Women's Organizations Speak Out Against Privatization of Social Security
The National Council of Women's Organizations (NCWO) urged President Bush to listen to women's concerns about privatizing social security in a press conference held yesterday. The NCWO, representing over 200 women’s organizations with over 10 million members, including the Feminist Majority, opposes the privatization of Social Security and is concerned that Social Security’s features such as survivors’ and disability benefits are being ignored in the current debate.
Women’s groups argue that privatization will put many of Social Security’s most women-friendly features at risk. “Because women rely on Social Security more and benefit from its special protections for women, women have more at risk from Social Security privatization,” said Heidi Hartmann, president of the Institute for Women’s Policy Research and co-chair of the NCWO Task Force on Social Security.
"President Bush’s support for individual accounts carved out of Social Security jeopardizes the guarantee of lifetime, inflation-adjusted benefits that Social Security now provides," said Martha Burk, Ph.D., Chair of NCWO. "The American public does not want benefit cuts and massive deficits in exchange for private accounts that may not yield higher returns in retirement."
Kim Gandy, National Organization for Women president, said, “If you’re a woman, you’re being asked to take your money out of a system that offers guaranteed retirement, disability and survivor benefits, and move it into a privatized system that will discriminate against you in the amount it pays out because you are female.. Women weren’t born Democrat, Republican or yesterday.”
“All workers will face cuts in guaranteed benefits and most will not have that income made up by an individual account,” added Hartmann. “Social Security provides women with life insurance, disability income, and spousal benefits and all of these will be at risk if privatizers have their way.”
10/31/2014 Federal Judge Exempts Another Catholic University from Birth Control Coverage - A federal judge ruled Tuesday that Ave Maria University, a Catholic university in Florida, does not have to comply with federal rules meant to ensure that covered employees can exercise their right to obtain birth control at no cost.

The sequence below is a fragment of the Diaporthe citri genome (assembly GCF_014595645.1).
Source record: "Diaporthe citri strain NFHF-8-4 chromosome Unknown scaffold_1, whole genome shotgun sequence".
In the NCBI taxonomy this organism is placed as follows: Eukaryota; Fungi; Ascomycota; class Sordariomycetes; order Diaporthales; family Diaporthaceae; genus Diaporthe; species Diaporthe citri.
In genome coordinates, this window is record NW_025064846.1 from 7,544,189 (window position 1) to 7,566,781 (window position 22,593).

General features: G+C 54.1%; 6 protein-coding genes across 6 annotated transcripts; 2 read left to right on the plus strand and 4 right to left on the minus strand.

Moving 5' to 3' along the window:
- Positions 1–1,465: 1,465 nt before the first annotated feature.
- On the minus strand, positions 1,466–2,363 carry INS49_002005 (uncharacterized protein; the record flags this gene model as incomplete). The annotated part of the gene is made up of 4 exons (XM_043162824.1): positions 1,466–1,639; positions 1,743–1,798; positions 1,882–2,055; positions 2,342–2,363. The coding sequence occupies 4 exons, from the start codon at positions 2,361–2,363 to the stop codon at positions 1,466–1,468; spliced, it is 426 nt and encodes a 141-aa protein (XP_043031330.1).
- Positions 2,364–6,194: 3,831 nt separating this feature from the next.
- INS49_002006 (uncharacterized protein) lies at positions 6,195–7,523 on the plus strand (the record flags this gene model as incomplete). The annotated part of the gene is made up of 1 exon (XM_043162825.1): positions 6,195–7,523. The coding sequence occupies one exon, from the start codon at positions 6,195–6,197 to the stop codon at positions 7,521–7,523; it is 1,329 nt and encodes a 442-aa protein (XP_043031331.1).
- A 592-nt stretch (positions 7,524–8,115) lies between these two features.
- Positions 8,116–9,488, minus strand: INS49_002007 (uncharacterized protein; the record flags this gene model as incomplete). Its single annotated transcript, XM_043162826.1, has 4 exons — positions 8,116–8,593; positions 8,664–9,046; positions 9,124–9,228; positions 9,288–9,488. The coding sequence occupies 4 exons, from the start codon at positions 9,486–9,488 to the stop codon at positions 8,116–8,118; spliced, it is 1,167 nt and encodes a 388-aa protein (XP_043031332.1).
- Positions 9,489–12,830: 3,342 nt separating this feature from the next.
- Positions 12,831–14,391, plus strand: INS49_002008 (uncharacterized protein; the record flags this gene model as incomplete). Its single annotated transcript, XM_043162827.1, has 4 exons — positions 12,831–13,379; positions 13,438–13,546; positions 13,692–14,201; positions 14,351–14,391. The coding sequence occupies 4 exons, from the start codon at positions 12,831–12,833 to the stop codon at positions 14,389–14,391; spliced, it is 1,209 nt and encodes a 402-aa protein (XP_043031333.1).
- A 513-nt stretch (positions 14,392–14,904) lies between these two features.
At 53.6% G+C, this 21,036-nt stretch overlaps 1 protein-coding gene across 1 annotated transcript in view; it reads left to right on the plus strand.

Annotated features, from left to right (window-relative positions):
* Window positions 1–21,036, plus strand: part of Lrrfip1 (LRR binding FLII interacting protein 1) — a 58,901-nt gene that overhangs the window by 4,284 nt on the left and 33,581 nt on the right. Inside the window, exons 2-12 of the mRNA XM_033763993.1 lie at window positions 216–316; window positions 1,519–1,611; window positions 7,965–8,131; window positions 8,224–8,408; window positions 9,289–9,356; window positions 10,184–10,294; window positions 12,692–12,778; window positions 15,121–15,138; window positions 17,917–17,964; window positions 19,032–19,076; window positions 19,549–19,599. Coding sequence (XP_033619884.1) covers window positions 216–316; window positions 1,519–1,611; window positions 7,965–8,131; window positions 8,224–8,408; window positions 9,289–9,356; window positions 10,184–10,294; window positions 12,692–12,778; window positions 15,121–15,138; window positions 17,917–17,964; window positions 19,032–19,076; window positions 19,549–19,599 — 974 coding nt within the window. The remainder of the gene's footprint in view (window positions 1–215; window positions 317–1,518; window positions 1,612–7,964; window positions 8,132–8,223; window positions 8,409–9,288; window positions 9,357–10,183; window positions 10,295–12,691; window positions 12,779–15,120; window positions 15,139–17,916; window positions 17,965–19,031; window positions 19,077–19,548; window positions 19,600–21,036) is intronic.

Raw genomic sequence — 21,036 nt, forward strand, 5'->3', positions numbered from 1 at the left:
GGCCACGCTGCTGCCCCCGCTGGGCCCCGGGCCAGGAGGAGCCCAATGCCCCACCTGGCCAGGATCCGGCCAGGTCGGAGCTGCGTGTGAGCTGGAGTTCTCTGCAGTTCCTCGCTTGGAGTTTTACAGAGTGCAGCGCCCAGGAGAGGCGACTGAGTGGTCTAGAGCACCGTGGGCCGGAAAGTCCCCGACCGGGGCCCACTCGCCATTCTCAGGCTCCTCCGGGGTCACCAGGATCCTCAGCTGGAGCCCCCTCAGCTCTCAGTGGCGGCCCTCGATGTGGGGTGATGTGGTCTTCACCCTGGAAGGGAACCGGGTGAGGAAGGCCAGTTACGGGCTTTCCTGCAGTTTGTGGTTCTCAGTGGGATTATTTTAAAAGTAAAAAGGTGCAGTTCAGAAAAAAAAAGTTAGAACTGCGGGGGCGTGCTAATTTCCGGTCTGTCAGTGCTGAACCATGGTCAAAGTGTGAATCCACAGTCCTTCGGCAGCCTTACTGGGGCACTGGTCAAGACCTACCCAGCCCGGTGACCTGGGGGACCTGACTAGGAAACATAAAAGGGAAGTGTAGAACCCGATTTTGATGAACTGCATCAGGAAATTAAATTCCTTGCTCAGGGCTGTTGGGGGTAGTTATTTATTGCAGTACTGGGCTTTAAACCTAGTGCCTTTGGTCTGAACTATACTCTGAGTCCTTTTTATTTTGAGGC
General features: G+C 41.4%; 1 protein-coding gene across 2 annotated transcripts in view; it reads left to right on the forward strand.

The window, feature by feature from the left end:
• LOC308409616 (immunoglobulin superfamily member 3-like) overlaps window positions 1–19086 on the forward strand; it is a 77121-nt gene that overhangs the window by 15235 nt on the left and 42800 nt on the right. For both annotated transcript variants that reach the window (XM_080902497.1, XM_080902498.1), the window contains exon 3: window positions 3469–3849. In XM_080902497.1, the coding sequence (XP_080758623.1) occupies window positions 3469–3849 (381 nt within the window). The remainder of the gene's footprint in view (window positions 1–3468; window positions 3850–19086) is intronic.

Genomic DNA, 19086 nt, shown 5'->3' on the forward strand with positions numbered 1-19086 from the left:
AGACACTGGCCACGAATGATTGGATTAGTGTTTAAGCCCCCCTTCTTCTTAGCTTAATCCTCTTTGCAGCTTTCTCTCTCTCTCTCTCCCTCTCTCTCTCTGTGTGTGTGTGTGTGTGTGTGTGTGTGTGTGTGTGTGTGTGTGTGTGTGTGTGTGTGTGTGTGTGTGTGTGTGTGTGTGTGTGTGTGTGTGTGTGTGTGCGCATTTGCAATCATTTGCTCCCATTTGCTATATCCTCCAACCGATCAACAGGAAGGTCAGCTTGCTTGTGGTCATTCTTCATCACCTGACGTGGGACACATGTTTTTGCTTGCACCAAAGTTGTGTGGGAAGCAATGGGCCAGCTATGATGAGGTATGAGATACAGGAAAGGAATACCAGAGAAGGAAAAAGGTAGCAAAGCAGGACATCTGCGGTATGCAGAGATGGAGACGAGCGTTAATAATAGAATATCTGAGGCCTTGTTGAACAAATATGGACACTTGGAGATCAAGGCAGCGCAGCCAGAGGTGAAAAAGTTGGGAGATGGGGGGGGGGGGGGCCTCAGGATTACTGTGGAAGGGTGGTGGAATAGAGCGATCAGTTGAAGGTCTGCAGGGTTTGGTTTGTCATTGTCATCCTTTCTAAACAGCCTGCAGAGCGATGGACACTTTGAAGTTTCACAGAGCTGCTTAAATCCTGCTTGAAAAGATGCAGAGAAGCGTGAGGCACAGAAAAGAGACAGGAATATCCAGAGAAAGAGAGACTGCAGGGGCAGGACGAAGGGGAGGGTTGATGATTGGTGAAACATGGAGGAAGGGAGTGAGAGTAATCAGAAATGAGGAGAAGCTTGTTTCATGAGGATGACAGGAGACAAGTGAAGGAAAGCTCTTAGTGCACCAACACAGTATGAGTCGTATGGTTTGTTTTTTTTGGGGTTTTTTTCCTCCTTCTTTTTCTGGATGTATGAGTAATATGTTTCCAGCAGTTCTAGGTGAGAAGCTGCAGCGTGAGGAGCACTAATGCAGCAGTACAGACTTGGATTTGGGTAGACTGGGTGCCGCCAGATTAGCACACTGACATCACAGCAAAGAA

The Affordable Care Act requires all new health insurance plans to cover all FDA-approved contraceptives - such as the pill, emergency contraceptives, and IUDs - without charging co-pays, deductibles or co-insurance. . . .
10/31/2014 Women of Color in Tennessee Are United in Opposition to Amendment 1 - Just days before the general election in Tennessee, a coalition of community leaders, clergy, and advocates led a press conference encouraging women of color to vote no on Amendment 1, a dangerous and far-reaching measure on the state's ballot.
SisterReach, a grassroots organization focused on "empowering, organizing, and mobilizing women and girls in the community around their reproductive and sexual health to make informed decisions about themselves," organized the press conference "to call attention to the unique concerns Black and poor communities throughout Shelby County and across the state of Tennessee face on a daily basis" and to emphasize how the upcoming election "could further limit [black women's] reproductive, economic, political, and social autonomy."
"We assemble today to impress upon black women and women of color, many of whom are heads of households, to get out and vote," said SisterReacher Founder and CEO Cherisse Scott at the event.
SisterReach has been educating voters about the particularly dangerous impact of Amendment 1 on women of color. . . .
10/30/2014 Medication Abortion Access Threatened by Oklahoma Court Ruling - An Oklahoma state district court judge has refused to block a state law restricting medication abortion, clearing the way for the law to go into affect on November 1.
The Oklahoma Coalition for Reproductive Justice, together with a local abortion clinic in Tulsa, challenged HB 2684 in September, arguing that the law was an unconstitutional restriction on non-surgical abortion in the earliest weeks of pregnancy. . . .